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DID YOU KNOW? BBB Accredited Businesses must pass a comprehensive screening process. Look for the 2013 BBB Accredited Business Directory E-edition on your Black Press Community Newspaper website at You can also go to and click on the 2013 BBB Accredited Business Directory

LOST: LADIES gold wedding ring in vicinity of Amblewood and Lockside, Broadmead area. Reward. Call (250)6585871

ADRIENNE’S RESTAURANT and Tea Garden at Mattick’s Farm has the following job position open: Prep cook. Only experienced & mature individuals need apply to:

OUR PLACE Society is looking for a reception desk volunteer to meet the general public and donors on either Wednesday or Thursday afternoons. Administrative duties include making phone calls to donors. Call Volunteer Victoria at 250386-2269.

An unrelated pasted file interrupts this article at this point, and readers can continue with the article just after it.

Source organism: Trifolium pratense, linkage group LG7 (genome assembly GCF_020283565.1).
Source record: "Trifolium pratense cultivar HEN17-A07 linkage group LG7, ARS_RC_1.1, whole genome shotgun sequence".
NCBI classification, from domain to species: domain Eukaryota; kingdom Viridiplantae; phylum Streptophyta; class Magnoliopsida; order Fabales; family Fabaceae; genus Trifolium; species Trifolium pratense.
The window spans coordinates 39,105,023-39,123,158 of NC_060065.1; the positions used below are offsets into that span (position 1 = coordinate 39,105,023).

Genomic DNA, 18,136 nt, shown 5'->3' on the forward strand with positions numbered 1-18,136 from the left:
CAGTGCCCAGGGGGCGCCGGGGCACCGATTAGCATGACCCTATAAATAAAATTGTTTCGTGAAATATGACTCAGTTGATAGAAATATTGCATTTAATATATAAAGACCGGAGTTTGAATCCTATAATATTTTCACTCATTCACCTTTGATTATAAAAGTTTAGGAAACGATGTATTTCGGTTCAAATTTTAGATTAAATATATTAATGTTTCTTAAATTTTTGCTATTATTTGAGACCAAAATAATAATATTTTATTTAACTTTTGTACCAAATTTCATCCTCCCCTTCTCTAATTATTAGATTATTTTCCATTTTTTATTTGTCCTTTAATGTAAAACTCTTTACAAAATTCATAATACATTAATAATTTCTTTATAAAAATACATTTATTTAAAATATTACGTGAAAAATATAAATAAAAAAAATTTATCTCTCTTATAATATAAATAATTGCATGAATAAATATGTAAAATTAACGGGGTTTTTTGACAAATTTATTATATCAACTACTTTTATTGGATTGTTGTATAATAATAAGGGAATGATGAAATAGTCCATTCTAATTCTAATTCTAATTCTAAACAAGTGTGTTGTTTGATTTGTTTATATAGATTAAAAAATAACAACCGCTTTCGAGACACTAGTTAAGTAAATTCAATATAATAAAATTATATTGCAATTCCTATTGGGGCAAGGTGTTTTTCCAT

FAMILY DAYCARE Has full-time spot open October, 2013 LPN owned and operated Located in Colwood on Triangle Mountain, just off Sooke Road. 6:30am-5pm, Monday -Friday. Call Chrissie @ 778-433-2056

October 19-26, 2013. BANDONEON/ ACCORDION EVENTS with world-renowned virtuoso Maestro Peter Soave (from France)! Concerts and Masterclasses

250-721-1101 .ca/AccordionStudent/ Events/Events.html

St Patrick’s Church CWL GOOD USED CLOTHING SALE on Fri & BAZAAR on Sat.- Oct. 4 & 5

9:30 am - 2:00 pm in the Lower Level of St. Patrick’s Parish Centre, 2060 Haultain Street, Wheelchair Accessible



FUN, FLIRTY, Local Women! Try FREE! 18+. Call 250-2201300. Or visit online at:

LOST AND FOUND FOUND: RING near the Oak Bay Municipal Hall. Call the Oak Bay Police Station to identify 250-592-2424. LOST: BIFOCAL sunglasses in grey hard case, Sidney area. Call (250)655-1155. LOST: CAT, young male, black and very shy. From Topaz Park area. Please check yards and sheds. Call if found (250)381-6009.